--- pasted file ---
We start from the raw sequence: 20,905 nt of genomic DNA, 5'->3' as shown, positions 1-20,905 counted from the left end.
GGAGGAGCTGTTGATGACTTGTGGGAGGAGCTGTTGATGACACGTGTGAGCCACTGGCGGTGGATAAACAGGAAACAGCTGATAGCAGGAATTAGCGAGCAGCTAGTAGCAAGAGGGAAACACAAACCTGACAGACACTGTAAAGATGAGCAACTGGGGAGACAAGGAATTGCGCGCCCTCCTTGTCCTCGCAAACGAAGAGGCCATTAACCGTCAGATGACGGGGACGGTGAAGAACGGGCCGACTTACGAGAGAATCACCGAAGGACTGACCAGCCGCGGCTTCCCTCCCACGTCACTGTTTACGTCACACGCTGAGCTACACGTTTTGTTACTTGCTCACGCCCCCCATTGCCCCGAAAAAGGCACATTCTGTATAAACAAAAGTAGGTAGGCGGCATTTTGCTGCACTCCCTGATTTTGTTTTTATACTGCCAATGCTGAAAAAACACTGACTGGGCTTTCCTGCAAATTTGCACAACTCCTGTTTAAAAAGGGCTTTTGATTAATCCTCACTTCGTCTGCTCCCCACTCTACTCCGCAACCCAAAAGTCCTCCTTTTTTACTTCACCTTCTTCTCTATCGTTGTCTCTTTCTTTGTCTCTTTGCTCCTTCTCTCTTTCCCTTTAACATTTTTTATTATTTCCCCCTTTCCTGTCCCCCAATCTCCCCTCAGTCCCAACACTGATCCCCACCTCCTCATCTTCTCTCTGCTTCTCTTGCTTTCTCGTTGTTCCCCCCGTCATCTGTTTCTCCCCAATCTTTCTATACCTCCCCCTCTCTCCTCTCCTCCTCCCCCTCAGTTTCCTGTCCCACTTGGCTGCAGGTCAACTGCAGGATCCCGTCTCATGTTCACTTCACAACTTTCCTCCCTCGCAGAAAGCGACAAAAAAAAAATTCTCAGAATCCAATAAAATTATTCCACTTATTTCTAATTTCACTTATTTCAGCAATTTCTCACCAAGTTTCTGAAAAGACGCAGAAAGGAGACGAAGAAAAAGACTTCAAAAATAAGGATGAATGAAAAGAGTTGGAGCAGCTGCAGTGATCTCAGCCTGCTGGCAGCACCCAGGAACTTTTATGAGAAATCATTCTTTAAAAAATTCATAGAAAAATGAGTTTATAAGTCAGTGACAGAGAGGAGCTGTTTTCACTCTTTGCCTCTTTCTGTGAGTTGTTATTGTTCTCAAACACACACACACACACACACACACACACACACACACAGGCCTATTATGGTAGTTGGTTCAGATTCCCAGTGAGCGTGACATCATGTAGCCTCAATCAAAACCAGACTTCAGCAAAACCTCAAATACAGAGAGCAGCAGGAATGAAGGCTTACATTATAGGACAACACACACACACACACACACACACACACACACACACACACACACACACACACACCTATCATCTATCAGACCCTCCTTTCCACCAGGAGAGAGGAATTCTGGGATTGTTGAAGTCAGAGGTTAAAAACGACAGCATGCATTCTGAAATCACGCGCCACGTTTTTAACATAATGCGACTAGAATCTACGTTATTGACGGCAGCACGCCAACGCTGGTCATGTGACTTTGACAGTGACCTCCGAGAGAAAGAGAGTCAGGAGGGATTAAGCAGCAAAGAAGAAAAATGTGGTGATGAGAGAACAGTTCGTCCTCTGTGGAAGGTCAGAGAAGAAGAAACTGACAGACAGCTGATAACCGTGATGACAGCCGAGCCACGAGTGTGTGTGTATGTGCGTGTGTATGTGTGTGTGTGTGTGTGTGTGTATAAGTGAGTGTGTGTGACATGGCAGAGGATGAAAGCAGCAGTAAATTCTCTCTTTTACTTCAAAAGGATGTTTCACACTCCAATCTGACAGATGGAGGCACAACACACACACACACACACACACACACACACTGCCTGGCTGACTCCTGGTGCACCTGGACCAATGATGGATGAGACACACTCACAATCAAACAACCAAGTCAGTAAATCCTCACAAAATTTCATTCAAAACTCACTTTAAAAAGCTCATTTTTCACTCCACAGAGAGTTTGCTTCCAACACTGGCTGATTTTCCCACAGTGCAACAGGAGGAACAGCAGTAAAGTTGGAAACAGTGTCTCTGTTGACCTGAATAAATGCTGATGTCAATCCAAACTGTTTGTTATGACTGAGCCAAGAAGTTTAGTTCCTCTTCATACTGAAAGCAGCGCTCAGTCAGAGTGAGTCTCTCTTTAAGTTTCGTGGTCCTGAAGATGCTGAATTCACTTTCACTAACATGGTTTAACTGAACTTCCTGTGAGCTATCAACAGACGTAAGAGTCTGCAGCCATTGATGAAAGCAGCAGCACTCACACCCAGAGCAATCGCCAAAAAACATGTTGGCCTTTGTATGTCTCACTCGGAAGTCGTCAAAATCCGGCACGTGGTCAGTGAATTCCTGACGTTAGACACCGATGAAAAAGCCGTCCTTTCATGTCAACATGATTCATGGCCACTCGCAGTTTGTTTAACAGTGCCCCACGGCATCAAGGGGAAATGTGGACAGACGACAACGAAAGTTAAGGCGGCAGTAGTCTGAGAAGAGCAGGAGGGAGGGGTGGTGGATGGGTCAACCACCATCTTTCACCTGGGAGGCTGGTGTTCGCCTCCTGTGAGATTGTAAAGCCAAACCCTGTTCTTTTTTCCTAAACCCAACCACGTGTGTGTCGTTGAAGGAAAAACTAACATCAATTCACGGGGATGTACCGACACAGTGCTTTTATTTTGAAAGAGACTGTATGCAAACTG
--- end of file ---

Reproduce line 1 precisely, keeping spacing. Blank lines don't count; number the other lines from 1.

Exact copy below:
We start from the raw sequence: 20,905 nt of genomic DNA, 5'->3' as shown, positions 1-20,905 counted from the left end.